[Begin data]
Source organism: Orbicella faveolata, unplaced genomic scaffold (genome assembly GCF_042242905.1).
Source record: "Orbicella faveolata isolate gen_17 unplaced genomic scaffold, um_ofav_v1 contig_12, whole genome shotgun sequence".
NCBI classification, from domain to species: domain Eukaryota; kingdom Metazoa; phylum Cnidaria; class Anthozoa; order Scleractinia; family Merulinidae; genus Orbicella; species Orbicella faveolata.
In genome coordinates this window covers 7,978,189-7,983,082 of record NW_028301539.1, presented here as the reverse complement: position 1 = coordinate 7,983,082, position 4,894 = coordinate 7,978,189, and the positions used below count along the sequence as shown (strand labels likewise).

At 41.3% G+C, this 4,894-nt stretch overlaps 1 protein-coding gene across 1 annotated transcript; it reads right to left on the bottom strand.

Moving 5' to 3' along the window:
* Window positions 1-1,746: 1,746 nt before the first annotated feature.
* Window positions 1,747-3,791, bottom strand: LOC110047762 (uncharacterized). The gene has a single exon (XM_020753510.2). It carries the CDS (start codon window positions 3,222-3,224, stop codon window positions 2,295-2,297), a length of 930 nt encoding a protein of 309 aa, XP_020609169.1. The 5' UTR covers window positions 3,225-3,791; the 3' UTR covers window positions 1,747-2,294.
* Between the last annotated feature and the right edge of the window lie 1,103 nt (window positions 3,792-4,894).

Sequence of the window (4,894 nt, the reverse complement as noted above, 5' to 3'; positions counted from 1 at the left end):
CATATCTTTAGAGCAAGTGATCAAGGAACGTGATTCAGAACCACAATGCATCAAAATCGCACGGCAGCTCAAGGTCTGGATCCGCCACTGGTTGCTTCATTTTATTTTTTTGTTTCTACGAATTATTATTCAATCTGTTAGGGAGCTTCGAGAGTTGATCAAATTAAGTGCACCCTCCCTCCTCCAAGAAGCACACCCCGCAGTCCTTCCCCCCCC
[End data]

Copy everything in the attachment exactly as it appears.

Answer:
Source organism: Orbicella faveolata, unplaced genomic scaffold (genome assembly GCF_042242905.1).
Source record: "Orbicella faveolata isolate gen_17 unplaced genomic scaffold, um_ofav_v1 contig_12, whole genome shotgun sequence".
NCBI classification, from domain to species: domain Eukaryota; kingdom Metazoa; phylum Cnidaria; class Anthozoa; order Scleractinia; family Merulinidae; genus Orbicella; species Orbicella faveolata.
In genome coordinates this window covers 7,978,189-7,983,082 of record NW_028301539.1, presented here as the reverse complement: position 1 = coordinate 7,983,082, position 4,894 = coordinate 7,978,189, and the positions used below count along the sequence as shown (strand labels likewise).

At 41.3% G+C, this 4,894-nt stretch overlaps 1 protein-coding gene across 1 annotated transcript; it reads right to left on the bottom strand.

Moving 5' to 3' along the window:
* Window positions 1-1,746: 1,746 nt before the first annotated feature.
* Window positions 1,747-3,791, bottom strand: LOC110047762 (uncharacterized). The gene has a single exon (XM_020753510.2). It carries the CDS (start codon window positions 3,222-3,224, stop codon window positions 2,295-2,297), a length of 930 nt encoding a protein of 309 aa, XP_020609169.1. The 5' UTR covers window positions 3,225-3,791; the 3' UTR covers window positions 1,747-2,294.
* Between the last annotated feature and the right edge of the window lie 1,103 nt (window positions 3,792-4,894).

Sequence of the window (4,894 nt, the reverse complement as noted above, 5' to 3'; positions counted from 1 at the left end):
CATATCTTTAGAGCAAGTGATCAAGGAACGTGATTCAGAACCACAATGCATCAAAATCGCACGGCAGCTCAAGGTCTGGATCCGCCACTGGTTGCTTCATTTTATTTTTTTGTTTCTACGAATTATTATTCAATCTGTTAGGGAGCTTCGAGAGTTGATCAAATTAAGTGCACCCTCCCTCCTCCAAGAAGCACACCCCGCAGTCCTTCCCCCCCC